Complications of Scleroderma
In Greek, Scleroderma means hardening of the skin. Scleroderma is a chronic connective tissue disease that is estimated to affect just over a quarter of a million Americans each year. One of the most obvious symptoms is hardening or tightening of the skin. Other symptoms of Scleroderma include joint pain, a heightened reaction to cold temperatures and acid reflux, in addition to potential problems to the heart, lungs or kidney.
Hyperbaric Oxygen Therapy can accelerate the healing of ischemic wounds that can result from Scleroderma.
Did You Know?
Hyperbaric Oxygen Therapy is Anti-Infectious. Oxygen has the ability to destroy harmful bacteria and viruses, while simultaneously enhancing the natural defense activity of white blood cells.
How you will benefit from HBOT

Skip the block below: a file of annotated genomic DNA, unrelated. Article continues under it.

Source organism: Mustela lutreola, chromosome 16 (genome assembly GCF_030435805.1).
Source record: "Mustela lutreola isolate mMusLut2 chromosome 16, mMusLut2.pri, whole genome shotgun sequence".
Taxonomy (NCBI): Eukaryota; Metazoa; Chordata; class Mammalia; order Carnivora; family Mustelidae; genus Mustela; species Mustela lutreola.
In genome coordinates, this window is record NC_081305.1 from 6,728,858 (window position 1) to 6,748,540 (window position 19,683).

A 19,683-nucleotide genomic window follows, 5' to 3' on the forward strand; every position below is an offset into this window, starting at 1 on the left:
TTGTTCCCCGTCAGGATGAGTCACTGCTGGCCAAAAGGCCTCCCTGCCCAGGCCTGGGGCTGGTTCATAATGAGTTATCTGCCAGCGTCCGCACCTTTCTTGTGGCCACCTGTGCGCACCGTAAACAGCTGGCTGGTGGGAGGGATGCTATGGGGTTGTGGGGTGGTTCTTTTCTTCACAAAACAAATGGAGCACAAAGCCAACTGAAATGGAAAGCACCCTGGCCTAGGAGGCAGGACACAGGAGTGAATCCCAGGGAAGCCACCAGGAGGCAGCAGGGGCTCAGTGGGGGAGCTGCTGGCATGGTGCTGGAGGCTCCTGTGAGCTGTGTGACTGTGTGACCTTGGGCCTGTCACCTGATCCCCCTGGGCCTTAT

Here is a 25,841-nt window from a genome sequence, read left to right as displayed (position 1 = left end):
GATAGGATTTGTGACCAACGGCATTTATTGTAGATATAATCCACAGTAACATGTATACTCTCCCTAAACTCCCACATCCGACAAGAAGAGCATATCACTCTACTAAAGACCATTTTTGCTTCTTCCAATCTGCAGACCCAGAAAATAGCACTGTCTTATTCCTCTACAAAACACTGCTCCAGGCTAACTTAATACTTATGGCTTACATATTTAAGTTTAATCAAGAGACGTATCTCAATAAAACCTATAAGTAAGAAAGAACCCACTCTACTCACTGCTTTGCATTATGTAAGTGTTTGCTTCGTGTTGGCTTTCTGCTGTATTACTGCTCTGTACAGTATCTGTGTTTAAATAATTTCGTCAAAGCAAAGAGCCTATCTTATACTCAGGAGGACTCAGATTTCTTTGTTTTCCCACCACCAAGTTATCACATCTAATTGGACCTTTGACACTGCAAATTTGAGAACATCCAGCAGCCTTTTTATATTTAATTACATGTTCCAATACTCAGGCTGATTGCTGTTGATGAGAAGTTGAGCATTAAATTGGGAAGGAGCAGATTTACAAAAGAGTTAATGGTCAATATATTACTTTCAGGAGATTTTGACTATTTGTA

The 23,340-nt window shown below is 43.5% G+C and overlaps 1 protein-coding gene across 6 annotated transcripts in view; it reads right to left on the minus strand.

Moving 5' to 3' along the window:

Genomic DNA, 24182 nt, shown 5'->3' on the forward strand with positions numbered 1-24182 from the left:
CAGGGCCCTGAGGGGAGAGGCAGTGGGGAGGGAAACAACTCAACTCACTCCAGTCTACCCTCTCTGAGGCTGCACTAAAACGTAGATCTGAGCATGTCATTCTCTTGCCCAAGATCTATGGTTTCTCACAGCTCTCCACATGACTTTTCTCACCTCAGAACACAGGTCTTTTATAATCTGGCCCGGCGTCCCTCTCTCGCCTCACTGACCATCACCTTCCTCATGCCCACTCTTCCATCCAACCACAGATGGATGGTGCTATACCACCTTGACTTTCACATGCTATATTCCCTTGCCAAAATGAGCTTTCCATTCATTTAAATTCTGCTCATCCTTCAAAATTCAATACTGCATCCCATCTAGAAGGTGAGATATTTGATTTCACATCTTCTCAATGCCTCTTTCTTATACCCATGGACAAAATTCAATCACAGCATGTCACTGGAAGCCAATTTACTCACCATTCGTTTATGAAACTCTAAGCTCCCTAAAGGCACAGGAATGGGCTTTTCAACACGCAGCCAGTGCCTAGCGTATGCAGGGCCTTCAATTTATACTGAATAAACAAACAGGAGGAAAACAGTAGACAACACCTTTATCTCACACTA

- Reduces edema/inflammation
- Enhances oxygen availability to injured tissue
- Promotes fibroblast proliferation/collagen synthesis, decreasing fibrosis
- Enhances antibiotic efficacy
- Reduces incidence of infection due to the enhancement of leukocyte oxidative killing
- Increases tensile strength of healed tissue
- Increases angiogenesis
Our experienced clinical team is always available to answer any questions you may have about Hyperbaric Oxygen Therapy and our facilities. You deserve the best – Our mission is to achieve patient success through personalized, innovative, and compassionate care that enhances your healing potential. Since Complications of Scleroderma currently isn’t on the FDA approved list, insurance companies most likely won’t cover payment for this service. To help make Hyperbaric Oxygen Therapy accessible for all who may benefit, we offer several payment options, including financing through CareCredit.
Call our office today at (516) 762-8840 or click the button to Get Started with Hyperbaric Oxygen Therapy and learn how it can help you accelerate healing and achieve optimal health!
Research & Studies
Effects of hyperbaric oxygen on procollagen messenger RNA levels and collagen synthesis in the healing of rat tendon laceration.